Last July, the High Court ruled that the Net Zero Strategy, which sets out plans to decarbonise the UK economy, didn’t meet the government’s obligations under the Climate Change Act, or produce detailed climate policies that show how the UK’s legally-binding carbon budgets will be met. Following a successful legal challenge by Friends of the Earth, ClientEarth and Good Law Project, the result was the expected ‘Green Day’ last week, where the government had until the end of March to respond to the ruling and publish a revised Net Zero Strategy.
The following is from a release by Green Economy on 30th March 2023, with Friends of the Earth’s initial comments to the launch of the reports below.
UK Government’s ‘Green Day’ – Key policies
A day after the Climate Change Commission found that the UK is ‘strikingly unprepared’ for dealing with the impact of climate change, the UK Government’s ‘Green Day’ relaunches its strategy to deliver net zero, by driving investment into nuclear and carbon capture and storage.
The ‘Powering Up Britain’ report was published today (Thursday 30 March) by the Department for Energy Security and Net Zero, following a review of the previous Net Zero Strategy and in response to the Independent Review of Net Zero conducted by Chris Skidmore MP. Of the report Chancellor of the Exchequer Jeremy Hunt said:
“Transforming our energy system is no longer just about tackling climate change, it is also a matter of national security. To protect ourselves from future price spikes, we need to accelerate the move to cleaner, cheaper, home-grown energy.”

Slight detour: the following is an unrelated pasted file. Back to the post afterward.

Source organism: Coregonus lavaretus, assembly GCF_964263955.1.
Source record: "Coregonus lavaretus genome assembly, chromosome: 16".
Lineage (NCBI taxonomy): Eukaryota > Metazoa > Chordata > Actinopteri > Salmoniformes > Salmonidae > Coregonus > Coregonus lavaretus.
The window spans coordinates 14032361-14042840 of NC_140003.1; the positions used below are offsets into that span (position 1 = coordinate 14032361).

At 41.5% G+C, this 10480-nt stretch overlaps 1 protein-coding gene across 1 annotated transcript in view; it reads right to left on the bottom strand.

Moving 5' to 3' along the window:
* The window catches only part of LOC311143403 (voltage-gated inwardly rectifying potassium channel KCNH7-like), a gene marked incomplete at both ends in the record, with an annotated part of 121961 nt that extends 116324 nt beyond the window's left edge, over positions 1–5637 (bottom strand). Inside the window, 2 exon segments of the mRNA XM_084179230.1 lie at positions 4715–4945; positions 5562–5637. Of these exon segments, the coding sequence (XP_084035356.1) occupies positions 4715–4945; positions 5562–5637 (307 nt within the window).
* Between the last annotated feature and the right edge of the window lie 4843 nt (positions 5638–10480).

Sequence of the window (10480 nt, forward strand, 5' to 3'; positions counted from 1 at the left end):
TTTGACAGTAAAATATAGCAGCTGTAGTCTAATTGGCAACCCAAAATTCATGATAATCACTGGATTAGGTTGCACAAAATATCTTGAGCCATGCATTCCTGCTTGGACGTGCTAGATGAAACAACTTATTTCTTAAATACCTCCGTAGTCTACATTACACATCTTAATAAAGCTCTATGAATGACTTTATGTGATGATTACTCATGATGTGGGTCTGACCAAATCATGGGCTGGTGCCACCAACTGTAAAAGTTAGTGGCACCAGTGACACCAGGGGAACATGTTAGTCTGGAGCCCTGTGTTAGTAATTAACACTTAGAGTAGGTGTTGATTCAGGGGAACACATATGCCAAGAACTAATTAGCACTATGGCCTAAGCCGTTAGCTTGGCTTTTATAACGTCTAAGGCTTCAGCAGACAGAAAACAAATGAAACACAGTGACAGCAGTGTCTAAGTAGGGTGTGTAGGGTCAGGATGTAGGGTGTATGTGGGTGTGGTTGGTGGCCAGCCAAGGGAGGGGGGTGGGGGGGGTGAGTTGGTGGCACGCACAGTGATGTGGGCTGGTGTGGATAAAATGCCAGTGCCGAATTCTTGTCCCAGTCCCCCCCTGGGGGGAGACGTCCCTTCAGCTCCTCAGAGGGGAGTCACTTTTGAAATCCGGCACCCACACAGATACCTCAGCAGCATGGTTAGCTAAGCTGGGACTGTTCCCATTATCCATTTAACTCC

This and the key headlines demonstrate a marked shift in the narrative away from climate change towards energy security. Two strategies were released today the ‘Powering Up Britain – Energy Security Plan’, the second to be issued this year and the ‘Powering Up Britain – The Net Zero Growth Plan’ which is the UK Government’s second net zero strategy in two years.
Green Economy will provide a deep dive into the detail of the Net Zero Growth Plan in the coming weeks, but we’ve laid out today’s key announcements below.
Key announcements from Powering Up Britain announcement
• £30 million Heat Pump Investment Accelerator to leverage £270 million of private investment to boost manufacturing and supply of heat pumps in the UK.
• Extension of Boiler Upgrade Scheme to 2028, offering a grant of up to £5,000 to anyone buying a heat pump.
• Launch of Local Electric Vehicle Infrastructure fund and On-Street Residential Chargepoint Scheme to install tens of thousands of new chargers across the country.
• Launch of Great British Insulation which will incentivise people in council tax bands A-D to insulate their properties. This is part of the £1 billion energy efficiency programme which will run until March 2026 aiming to reduce energy demand by 15 per cent by 2030.
• Rebalance of gas and electricity costs to make electricity more affordable and effective for households and businesses.
• Speed up planning approvals for energy infrastructure projects such as solar power and offshore wind.
• Extra £10 billion capacity added to UK Export Finance to boost exports which clean growth sectors can access.